synthetic opal in a lab. Since then, synthetic opal has become a reality within the jewelry world.  With advancing technologies, even the best gemologists have trouble deciphering between natural and synthetic opal.  Synthetic opals are known for their wide variety of dazzling colors, patterns, and interaction with light. 

Synthetic opal is often misused and there are actually multiple grades of man-made opals. The two most common are synthetic and imitation opal. 

Imitation opal is often what you picture when you think of fake opal. It generally is a material that resembles the appearance of opal but has a completely different chemical and physical makeup. Oftentimes its opal-like Plastic (OLP) which is certified by GIA as imitation opal.  OLP is a mixture of 80% resin and 20% silica. 

When it comes to Synthetic Opal there are 3 key characteristics:

  1. Be silica in composition (major elements), possibly containing some water
  2. Be composed of submicroscopic silica spheres
  3. Have gemological properties with refractive index (RI) between 1.37 and 1.47 (basically it needs to have that play-of-color aspect we talked about earlier). 

All Patrick Adair Supplies opal is GIA Certified as polymer impregnated synthetic opal which is a fancy way of saying its synthetic opal with a small resin content to make it cheaper for the consumer. This is done by impregnating the spheres of silica rather than just casing them in resin (which is what is often done with opal-like plastic). 

Patrick Adair Supplies synthetic opal makes a stunning inlay material for jewelry, ornamentation,and even gemstone therapy. They are often multicolored, long-time stable (no cracking), and temperature resistant – making them great for machine processing. With over 40 color options, Patrick Adair Supplies offers the highest-quality synthetic opal. 

Types of Opal

There are a few commonly referred to types of Opal that we supply. The most common ones are Black Opal, White Opal, and Fire Opal. Each type of opal has its own unique characteristic that make it great depending on the goal of your project.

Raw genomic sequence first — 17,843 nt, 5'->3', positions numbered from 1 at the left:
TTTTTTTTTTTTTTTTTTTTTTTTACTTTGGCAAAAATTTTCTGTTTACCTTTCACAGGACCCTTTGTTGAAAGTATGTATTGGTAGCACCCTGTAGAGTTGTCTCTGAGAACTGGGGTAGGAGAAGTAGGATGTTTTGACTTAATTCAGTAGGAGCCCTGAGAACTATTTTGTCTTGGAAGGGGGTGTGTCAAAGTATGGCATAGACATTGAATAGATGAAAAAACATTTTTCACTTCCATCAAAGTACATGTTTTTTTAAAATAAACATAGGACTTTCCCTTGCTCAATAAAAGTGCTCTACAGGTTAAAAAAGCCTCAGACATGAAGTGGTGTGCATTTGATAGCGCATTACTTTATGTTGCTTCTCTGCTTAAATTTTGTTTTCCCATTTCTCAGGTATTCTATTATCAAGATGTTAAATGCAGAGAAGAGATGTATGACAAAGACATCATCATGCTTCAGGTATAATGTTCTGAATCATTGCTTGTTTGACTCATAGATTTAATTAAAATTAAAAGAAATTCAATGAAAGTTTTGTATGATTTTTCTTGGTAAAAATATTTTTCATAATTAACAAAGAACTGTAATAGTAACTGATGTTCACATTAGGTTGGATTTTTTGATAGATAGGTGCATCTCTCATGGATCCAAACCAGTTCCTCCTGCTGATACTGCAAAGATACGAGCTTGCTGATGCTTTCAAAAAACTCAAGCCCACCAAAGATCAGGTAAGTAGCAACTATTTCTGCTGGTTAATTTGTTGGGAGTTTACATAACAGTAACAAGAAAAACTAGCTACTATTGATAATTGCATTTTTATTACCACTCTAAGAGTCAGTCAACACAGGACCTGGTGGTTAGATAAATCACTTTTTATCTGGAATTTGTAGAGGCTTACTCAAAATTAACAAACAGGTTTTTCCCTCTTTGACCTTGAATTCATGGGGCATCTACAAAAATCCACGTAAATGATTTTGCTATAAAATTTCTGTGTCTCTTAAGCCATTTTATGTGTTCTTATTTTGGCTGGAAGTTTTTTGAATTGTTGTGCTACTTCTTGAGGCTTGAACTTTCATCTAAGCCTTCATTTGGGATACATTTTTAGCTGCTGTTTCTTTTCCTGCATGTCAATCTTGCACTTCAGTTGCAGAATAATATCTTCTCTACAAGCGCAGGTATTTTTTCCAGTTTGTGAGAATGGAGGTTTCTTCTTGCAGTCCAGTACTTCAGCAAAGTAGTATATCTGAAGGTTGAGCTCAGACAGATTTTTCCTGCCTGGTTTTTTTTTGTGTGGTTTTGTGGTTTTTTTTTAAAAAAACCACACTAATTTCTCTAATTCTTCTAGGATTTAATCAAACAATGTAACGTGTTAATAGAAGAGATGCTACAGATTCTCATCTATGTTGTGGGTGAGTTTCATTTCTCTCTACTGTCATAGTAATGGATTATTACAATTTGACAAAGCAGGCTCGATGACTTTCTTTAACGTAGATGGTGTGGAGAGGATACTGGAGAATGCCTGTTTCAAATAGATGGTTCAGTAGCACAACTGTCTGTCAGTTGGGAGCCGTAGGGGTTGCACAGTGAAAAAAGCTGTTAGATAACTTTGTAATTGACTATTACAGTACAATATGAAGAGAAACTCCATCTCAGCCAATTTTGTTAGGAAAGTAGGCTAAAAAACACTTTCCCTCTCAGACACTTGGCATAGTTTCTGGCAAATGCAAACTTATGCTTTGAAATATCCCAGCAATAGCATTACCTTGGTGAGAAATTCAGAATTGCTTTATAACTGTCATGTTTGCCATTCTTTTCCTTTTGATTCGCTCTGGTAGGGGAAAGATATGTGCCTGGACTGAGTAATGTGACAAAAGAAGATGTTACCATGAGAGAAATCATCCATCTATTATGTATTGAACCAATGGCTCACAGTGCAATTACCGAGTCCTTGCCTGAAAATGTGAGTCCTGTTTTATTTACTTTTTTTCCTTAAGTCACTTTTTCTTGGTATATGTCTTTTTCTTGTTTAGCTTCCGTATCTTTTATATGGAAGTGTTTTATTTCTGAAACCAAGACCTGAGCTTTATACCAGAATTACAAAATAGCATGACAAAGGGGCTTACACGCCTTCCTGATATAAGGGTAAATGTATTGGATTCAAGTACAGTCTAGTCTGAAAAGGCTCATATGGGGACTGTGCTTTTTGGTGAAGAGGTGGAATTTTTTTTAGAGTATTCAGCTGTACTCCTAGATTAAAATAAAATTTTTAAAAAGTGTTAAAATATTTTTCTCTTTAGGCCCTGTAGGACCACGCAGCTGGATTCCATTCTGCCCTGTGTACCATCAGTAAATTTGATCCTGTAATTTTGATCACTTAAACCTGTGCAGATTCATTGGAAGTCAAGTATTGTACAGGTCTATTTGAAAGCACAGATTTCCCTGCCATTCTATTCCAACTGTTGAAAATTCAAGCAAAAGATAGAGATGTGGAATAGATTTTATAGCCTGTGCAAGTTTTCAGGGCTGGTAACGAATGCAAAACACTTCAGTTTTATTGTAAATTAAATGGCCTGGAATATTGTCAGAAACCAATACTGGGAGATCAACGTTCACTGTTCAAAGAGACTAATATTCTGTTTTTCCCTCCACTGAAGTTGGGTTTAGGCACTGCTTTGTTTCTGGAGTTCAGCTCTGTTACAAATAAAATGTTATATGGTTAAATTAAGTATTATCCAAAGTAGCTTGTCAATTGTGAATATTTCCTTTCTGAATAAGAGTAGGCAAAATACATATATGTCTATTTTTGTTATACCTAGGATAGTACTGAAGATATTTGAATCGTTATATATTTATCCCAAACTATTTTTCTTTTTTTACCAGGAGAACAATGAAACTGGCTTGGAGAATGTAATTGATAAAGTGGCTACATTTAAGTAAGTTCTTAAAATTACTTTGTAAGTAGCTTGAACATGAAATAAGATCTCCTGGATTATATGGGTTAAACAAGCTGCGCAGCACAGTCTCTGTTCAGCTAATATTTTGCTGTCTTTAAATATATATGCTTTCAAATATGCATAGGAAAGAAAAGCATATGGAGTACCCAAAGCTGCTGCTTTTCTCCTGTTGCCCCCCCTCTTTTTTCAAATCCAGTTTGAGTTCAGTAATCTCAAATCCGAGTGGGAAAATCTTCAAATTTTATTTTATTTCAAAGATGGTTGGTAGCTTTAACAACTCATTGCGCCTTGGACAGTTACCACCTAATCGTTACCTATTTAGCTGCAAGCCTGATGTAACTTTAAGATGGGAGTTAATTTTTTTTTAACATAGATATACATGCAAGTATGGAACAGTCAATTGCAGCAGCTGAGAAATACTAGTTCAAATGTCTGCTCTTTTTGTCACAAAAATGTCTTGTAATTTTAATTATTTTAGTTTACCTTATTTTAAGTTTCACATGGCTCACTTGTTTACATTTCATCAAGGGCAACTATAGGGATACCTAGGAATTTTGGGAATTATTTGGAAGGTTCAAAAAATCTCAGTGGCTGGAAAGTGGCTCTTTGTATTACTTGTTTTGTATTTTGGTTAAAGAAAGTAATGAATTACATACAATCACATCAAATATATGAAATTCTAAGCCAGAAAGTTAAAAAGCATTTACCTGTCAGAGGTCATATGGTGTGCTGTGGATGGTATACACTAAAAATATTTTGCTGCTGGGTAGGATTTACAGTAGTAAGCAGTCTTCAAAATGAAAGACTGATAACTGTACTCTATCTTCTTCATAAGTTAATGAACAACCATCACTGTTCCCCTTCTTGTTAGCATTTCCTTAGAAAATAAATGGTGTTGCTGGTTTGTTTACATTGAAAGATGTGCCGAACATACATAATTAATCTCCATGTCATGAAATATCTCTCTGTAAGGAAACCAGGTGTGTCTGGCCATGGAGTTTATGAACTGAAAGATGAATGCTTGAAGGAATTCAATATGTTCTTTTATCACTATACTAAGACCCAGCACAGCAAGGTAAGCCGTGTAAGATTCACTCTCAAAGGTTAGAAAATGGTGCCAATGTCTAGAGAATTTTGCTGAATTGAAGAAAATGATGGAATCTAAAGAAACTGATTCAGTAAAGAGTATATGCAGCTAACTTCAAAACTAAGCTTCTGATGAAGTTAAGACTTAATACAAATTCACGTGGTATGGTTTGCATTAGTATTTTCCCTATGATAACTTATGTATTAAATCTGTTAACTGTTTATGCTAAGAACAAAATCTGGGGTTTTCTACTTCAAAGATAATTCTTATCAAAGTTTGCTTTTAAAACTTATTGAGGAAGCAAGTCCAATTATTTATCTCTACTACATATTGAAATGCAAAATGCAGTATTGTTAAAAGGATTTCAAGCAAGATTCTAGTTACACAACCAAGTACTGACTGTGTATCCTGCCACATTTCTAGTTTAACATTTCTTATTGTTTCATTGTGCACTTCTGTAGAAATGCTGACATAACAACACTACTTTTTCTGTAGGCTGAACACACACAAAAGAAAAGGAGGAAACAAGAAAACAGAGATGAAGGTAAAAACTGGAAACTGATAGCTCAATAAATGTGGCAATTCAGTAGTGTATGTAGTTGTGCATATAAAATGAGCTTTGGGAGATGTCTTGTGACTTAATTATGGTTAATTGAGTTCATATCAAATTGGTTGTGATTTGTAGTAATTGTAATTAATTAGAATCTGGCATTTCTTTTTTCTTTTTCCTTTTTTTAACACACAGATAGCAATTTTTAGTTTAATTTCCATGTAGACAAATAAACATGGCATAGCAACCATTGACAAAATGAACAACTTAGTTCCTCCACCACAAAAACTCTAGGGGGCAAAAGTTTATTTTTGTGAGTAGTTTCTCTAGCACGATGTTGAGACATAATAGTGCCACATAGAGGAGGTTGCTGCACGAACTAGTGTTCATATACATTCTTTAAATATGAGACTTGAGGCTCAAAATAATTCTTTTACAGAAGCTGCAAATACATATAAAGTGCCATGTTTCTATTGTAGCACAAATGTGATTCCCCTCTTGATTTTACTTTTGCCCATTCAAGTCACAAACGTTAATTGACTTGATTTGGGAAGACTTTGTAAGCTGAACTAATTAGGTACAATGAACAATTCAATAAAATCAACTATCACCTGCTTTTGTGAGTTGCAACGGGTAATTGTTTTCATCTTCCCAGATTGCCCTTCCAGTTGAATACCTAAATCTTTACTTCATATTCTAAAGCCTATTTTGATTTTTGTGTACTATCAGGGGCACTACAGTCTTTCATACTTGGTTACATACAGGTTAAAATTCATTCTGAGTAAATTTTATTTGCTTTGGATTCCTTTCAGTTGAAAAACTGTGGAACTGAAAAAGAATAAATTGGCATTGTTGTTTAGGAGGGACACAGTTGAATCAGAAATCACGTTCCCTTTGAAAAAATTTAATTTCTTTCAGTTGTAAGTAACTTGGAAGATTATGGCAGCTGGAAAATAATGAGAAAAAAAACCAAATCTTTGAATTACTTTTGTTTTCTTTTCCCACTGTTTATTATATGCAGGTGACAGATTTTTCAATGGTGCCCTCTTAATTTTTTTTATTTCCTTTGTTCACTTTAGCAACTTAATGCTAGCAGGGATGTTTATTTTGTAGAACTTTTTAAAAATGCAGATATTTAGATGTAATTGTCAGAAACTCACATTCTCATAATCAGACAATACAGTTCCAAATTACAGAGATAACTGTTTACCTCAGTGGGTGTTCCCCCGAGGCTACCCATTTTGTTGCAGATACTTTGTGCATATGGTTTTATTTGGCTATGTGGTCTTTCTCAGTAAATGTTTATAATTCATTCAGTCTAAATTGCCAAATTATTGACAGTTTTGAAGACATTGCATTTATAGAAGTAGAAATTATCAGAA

Black Opal

Black opal is a term used for opal that has a dark body color (think of Patrick Adair Supplies Black Emerald, Lava Rock, or Blue Charcoal). The dark bodycolor often makes the fire (play-of-color) more obvious because there's a lot more contrast. Black opal is often the choice when you're trying to highlight the fire of the opal. There are also a variety of great colors available in addition to the ones I included above on our site. 

White Opal

White Opal is the exact opposite of black opal. It has a much lighter body color which means that the play-of-color is much more subdued. We have two kinds of white opal available at Patrick Adair Supplies. These are our Pearl White and Frost White Opals

Pearl white features a little higher play-of-color by sacrificing some of the white base color for an extremely faint tint. When you think of natural white opal you are most likely picturing our pearl white opal option. 

Frost white is pure white on the base, but this has the effect of making the play-of-color even more subdued than in most white opals. This is perfect for a project where you still want some play-of-color but you are trying to get the whitest possible base.

Comments (6)

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“even gemstone therapy”…………….. what a nonsense

Jane Smith

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Is Patrick Adair Opal the same as The Opal Dealer? If not, what is the difference?

Ron Perisho